Amazing Travel Memoirs That Should Be on Your Backpacking Reading List

Amazing Travel Memoirs That Should Be on Your Backpacking Reading List

  • 2016-01-13

So much of traveling is spent...well...traveling and between planes, trains, and automobiles we are often left scrambling for a way to pass the time. The long-term traveler knows there is no better backpacking buddy than a good book to keep you company and while away those hours in airports and bus stations, or even as you lounge poolside or work on your tan at the beach.
 
Here, I’ve compiled a list of some of my favorite travel-inspired memoirs. Even if you aren’t currently on the road, these authors recount their experiences abroad with enough wit and color to slake even the thirstiest of wanderlusters.
 
Photo by Kate Ter Haar
 
1. The Geography of Bliss by Eric Weiner
 
Former news correspondent Eric Weiner travels to countries on the top and bottom of the Happiness Index, from Switzerland and Bhutan to Moldova and beyond, to discover the secret to a happy life in this funny, insightful and heartwarming bestseller. If I had to pick a book to be stuck on a desert island with, this would be it.
 
2. Lunch in Paris: A Love Story, with Recipes by Elizabeth Bard
 
Can a random lunch in Paris change your life? Elizabeth Bard thinks so, and that’s just what happens to her in this cute story about a girl who goes out to lunch and never comes back. Perfect for the hopeless romantic, it pairs nicely with a glass (or four) of wine and the beach.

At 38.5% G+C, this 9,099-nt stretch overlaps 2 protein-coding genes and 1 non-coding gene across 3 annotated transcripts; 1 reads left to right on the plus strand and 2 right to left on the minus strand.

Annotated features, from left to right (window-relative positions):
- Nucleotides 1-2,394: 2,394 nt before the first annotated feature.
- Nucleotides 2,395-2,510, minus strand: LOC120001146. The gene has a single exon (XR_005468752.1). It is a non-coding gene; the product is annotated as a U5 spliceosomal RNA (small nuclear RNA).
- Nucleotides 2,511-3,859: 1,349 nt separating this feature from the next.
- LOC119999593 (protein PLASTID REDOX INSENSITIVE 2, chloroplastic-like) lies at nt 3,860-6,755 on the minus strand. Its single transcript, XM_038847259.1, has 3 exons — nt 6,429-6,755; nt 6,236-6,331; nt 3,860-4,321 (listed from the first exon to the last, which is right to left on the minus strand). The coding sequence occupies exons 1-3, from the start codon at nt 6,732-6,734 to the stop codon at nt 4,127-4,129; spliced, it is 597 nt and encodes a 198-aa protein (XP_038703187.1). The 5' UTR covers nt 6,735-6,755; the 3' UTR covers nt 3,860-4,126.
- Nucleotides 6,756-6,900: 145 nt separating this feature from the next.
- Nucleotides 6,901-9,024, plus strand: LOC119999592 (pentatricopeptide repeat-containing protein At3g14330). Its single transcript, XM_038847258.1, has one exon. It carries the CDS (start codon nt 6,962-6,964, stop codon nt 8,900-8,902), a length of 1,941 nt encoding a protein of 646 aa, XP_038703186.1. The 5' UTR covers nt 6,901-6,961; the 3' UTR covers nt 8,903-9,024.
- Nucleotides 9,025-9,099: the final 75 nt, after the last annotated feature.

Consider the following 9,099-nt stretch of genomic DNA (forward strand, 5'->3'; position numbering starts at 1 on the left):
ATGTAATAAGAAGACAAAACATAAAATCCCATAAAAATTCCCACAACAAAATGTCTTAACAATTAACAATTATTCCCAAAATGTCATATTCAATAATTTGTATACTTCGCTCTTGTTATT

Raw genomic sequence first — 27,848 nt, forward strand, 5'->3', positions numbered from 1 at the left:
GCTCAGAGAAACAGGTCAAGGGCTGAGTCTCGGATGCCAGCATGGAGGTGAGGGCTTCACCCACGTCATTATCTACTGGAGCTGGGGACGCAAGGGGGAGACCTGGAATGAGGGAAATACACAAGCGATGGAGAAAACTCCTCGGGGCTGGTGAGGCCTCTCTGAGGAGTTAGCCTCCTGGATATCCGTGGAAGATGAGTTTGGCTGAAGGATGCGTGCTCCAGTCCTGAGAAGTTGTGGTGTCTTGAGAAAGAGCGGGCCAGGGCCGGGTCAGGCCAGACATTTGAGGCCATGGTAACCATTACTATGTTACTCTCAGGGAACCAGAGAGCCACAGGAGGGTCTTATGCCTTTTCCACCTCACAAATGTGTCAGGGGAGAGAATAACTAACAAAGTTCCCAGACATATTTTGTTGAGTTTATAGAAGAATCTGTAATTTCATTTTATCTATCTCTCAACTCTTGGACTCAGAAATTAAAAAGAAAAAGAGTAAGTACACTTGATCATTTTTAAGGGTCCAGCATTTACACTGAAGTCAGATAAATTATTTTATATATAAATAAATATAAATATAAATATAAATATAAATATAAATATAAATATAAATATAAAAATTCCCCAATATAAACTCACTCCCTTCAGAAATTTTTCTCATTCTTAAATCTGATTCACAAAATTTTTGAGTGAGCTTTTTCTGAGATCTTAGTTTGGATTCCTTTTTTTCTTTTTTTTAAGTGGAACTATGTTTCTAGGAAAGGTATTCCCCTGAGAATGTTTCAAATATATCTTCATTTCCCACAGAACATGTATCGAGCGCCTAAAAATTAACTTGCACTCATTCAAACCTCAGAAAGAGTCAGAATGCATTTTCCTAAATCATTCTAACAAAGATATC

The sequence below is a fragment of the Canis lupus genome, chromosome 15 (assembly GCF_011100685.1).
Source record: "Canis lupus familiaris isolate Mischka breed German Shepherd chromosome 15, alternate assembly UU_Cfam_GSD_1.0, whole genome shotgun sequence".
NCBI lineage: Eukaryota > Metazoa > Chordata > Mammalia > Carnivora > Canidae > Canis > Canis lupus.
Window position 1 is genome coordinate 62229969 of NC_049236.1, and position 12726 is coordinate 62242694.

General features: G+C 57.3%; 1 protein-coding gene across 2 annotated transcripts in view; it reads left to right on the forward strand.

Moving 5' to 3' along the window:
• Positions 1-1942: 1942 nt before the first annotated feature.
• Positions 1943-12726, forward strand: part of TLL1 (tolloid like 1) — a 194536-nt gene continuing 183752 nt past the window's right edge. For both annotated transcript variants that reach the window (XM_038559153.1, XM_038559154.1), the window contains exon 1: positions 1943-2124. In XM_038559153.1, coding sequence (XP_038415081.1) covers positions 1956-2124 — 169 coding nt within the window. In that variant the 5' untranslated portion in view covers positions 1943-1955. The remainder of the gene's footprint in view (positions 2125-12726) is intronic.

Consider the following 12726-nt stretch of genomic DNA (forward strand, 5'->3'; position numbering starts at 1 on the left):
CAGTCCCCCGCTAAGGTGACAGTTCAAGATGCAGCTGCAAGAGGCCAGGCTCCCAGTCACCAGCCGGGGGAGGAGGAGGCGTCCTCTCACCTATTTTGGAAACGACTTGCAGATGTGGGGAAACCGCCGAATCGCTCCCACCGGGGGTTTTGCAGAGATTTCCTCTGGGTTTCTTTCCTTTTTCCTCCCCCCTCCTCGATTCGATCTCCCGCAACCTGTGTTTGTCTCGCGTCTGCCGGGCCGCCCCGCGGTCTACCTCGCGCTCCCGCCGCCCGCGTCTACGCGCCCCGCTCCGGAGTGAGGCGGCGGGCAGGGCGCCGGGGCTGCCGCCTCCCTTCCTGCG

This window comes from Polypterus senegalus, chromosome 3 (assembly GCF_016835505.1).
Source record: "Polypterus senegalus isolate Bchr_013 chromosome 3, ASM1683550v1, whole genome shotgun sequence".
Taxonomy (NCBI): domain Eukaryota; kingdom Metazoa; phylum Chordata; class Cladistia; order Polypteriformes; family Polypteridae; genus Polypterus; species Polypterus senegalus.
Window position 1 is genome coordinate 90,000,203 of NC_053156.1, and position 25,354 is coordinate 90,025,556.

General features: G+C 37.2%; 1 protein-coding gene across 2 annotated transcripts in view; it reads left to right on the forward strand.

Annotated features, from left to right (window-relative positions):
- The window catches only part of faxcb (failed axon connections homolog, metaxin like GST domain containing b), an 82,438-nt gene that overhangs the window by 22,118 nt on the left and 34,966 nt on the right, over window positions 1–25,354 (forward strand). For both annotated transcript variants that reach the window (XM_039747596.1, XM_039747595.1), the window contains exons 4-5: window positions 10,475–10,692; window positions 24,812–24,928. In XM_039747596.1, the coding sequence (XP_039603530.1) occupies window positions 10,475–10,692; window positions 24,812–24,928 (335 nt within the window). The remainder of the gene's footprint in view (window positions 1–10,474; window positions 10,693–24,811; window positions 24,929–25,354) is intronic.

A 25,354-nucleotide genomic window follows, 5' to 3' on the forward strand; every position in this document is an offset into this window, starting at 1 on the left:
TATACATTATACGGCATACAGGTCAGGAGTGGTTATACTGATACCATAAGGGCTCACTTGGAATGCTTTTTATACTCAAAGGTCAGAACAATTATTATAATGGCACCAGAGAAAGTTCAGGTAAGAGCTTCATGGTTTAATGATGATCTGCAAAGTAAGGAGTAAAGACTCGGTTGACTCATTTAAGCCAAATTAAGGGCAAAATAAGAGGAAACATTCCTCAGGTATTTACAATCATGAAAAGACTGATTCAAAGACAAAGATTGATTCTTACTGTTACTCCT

3. The Sex Lives of Cannibals by Maarten Troost
 
Sex Lives is just the first in a collection of laugh-out-loud hysterical travel memoirs by Troost as he recounts his adventures and misadventures living on Kiribati, a secluded island in the middle of the Pacific ocean. Wedged permanently in my list of all-time favorite books, Sex Lives will leave you breathless- literally, I laughed so hard I couldn’t breathe.
 
4. Wanderlust: A Love Affair with Five Continents by Elisabeth Eaves
 
One of the best memoirs I’ve read in a long time, Wanderlust chronicles 15 years of writer Elisabeth Eaves’ life as she follows her heart around the world chasing a love of passionate affairs and faraway places. Eaves is beautiful, confident, and above all restless- but she makes no excuses and takes no prisoners. If you pick this up thinking it will be a love story, you would only be half right. Like the title suggests, it’s a love letter to travelling itself, to the world, and her stories will stick with you long after you’ve left your battered paperback on a bookshelf in some distant foreign land.
 

5. A Cook's Tour: Global Adventures in Extreme Cuisines by Anthony Bourdain

Chef turned writer & TV personality Anthony Bourdain scours the globe in search of the best foods in this exciting behind-the-scenes journal of the making of his popular TV show No Reservations. Fans of Bourdain’s television shows will enjoy seeing his on-screen adventures unfold sans editing tricks and convenient censorships. His writing is witty and raw and will have you booking plane tickets by page ten.
 
6. The Good Girl’s Guide to Getting Lost by Rachel Friedman